Treatment with option A, whereby no medicine is prescribed can be offered to those patients who have absolutely normal, regular menstrual cycles and who are known to ovulate with adequate endometrium development as a result of their own hormones. Some studies have suggested that this option should only be considered for women under a certain age whose oestrogen level are generally still better than older women. Once the developing follicle with an egg is ready to be released, ovulation induction is achieved by administering a single injection. Depending at what cell stage of development the embryos were frozen, a date and time is then given for the replacement of embryos. There should be enough progesterone within the body following ovulation to supplement this part of the treatment for which there is thus no need to add any more progesterone hormones.
|POLYCISTIC OVARIAN SYNDROME (PSOC) & INFERTLITY|
|PCOS is a fairly common condition associated with infertility and accounts for a portion of women seen at any fertility unit. The main problem is that patients have a hormone imbalance and as result their eggs do not always mature during the menstrual cycle. In most cases where eggs do reach some level of maturity the body does not have the ability to release the eggs from the ovary and as a result patients do not ovulate. Because no egg is released, the sperm therefore does not have an egg to fertilize inside the fallopian tube, which is where normal fertilization occurs.
PCO-syndrome patients normally have several associated clinical signs, which classify them as having the syndrome whereas with polycystic type ovaries only the ultrasound scan findings are typical. Albeit there is a distinct difference between having the syndrome and just having the PCO appearance on ultrasound scan, nevertheless the effect and treatment for infertility in both groups are mostly the same.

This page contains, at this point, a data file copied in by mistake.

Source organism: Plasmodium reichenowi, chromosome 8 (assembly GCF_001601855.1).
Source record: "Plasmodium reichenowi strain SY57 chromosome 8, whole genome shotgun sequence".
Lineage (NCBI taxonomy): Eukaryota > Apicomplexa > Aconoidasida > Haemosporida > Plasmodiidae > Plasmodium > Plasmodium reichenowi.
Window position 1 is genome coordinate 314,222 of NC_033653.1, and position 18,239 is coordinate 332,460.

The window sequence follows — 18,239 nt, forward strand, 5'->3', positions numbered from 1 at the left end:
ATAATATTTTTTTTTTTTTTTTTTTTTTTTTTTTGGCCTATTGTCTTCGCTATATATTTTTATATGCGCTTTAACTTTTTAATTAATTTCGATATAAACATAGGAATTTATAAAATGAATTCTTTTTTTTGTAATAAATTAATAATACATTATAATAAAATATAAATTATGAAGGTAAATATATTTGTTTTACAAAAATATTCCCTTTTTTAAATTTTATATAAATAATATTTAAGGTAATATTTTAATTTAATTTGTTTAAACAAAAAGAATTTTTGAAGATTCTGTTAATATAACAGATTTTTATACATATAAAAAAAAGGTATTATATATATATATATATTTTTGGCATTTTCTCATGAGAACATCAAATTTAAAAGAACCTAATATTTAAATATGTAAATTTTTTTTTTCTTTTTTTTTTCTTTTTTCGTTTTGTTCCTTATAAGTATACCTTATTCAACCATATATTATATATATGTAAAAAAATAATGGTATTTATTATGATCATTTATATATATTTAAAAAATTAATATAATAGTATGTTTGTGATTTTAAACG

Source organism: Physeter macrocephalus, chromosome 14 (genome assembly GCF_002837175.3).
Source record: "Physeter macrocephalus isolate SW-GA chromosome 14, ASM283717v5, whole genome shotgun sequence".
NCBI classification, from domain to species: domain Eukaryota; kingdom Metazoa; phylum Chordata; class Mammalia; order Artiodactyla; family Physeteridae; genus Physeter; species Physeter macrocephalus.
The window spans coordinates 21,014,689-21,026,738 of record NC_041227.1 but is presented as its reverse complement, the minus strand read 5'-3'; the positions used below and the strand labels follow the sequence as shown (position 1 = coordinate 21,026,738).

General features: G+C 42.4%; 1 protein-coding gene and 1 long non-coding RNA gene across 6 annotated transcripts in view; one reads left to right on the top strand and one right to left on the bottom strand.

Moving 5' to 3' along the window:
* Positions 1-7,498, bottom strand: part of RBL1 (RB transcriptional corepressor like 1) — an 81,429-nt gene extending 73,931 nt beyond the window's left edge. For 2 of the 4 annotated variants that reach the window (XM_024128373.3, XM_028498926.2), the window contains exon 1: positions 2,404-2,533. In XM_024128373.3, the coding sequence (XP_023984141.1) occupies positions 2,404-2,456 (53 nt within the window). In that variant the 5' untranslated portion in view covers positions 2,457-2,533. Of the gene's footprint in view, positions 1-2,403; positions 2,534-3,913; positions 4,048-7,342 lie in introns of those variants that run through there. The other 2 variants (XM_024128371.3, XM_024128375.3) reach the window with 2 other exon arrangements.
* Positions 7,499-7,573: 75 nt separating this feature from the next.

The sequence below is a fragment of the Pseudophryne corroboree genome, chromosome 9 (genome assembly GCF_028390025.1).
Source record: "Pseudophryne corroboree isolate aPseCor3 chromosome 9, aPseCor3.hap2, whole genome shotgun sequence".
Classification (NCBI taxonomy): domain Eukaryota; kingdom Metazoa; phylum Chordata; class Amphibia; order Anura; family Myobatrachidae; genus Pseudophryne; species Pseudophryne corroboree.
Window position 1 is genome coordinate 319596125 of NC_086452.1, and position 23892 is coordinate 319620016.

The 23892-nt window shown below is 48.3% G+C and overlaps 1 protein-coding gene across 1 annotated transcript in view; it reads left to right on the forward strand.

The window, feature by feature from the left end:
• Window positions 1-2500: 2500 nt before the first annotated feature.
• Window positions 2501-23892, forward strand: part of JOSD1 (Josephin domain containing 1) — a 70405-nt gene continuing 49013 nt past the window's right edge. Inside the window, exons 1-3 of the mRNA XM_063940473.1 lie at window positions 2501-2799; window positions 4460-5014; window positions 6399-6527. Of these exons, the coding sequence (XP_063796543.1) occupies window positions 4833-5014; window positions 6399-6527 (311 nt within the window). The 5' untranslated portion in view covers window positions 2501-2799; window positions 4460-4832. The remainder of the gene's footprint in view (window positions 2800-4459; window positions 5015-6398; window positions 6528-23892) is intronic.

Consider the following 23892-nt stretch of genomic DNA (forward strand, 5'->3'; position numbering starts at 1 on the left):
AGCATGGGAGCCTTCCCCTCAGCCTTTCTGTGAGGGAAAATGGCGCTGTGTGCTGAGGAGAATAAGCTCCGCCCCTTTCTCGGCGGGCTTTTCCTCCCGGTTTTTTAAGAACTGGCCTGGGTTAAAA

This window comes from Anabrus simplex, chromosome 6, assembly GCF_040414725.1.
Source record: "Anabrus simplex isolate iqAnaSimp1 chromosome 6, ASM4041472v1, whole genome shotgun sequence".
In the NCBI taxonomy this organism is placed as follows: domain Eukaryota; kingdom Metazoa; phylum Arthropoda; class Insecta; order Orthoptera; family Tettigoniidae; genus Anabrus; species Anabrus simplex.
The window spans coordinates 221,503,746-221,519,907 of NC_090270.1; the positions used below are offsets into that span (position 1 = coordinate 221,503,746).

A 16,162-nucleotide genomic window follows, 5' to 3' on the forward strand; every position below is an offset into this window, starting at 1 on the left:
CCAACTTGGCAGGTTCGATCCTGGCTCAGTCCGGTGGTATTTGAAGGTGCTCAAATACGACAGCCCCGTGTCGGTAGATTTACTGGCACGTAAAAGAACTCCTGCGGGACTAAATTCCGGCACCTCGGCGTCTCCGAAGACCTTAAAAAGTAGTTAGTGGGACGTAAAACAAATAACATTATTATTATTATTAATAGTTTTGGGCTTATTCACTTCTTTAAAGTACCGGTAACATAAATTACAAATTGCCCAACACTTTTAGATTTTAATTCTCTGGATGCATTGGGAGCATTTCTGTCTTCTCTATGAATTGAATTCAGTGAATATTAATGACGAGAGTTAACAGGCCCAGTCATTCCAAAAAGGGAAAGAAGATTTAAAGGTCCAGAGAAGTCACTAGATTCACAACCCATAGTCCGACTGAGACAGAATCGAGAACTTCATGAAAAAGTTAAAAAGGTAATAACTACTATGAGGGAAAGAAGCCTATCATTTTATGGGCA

With PCO there is normally one or more of the following characteristics:
Offering stimulation can be done by either just giving clomiphene citrate tablets at the beginning of the cycle for 5 days, or by adding FSH injections on certain days. Which protocol to follow will depend on the severity of the patients’ symptoms and following on the response when only clomiphene tablets were given in the first instance? With all PCO patients there is also a risk that patient can easily over respond to the dosage prescribed, with too many eggs developing. This will directly place the patient at an unnecessary risk for a multiple pregnancy and therefore great care has to be taken to avoid too many eggs from developing but yet, ideally a few should develop and mature. The prognosis for treatment is very good and most patients do conceive but it can in some cases require a few attempts and often it is difficult to say exactly how an individual would react to the stimulation protocol from the onset. We have also seen that there is also an underlying sperm problem the eggs do not always fertilize favorable, as seen in the laboratory with patients undergoing IVF (in vitro fertilization) treatment. To overcome poor fertilization patients do better when the sperm is injected into the eggs so that better fertilization can occur, a technique also known as IVF with ICSI (intra-cytoplasmic sperm injection.) Not all patients would require this form of treatment but this option would be recommended for patients who;
By making small holes into the ovaries, many of the cysts are destroyed and as a result some patients can benefit from having more regular cycles and as a result they can also now ovulate spontaneously. This option should only be reserved for patients with extreme cases of PCOS. Following this procedure patients can then have a window of opportunity whereby they can conceive naturally, or embark on stimulated treatment and this is especially helpful for those who had difficulty in responding to the treatment protocol. Patients are often concerned that their ovaries are being ‘destroyed’ as a result of drilling fine holes, which is not the case when done correctly and for the right patients. The ovaries are often anyway larger than normal and by drilling fine holes very little of the ovary is being affected but just enough to ensure an improvement. There was a time however when this procedure was done quite too often and also on the wrong patients, but nowadays most fertility specialist would only advise on this in exceptional cases.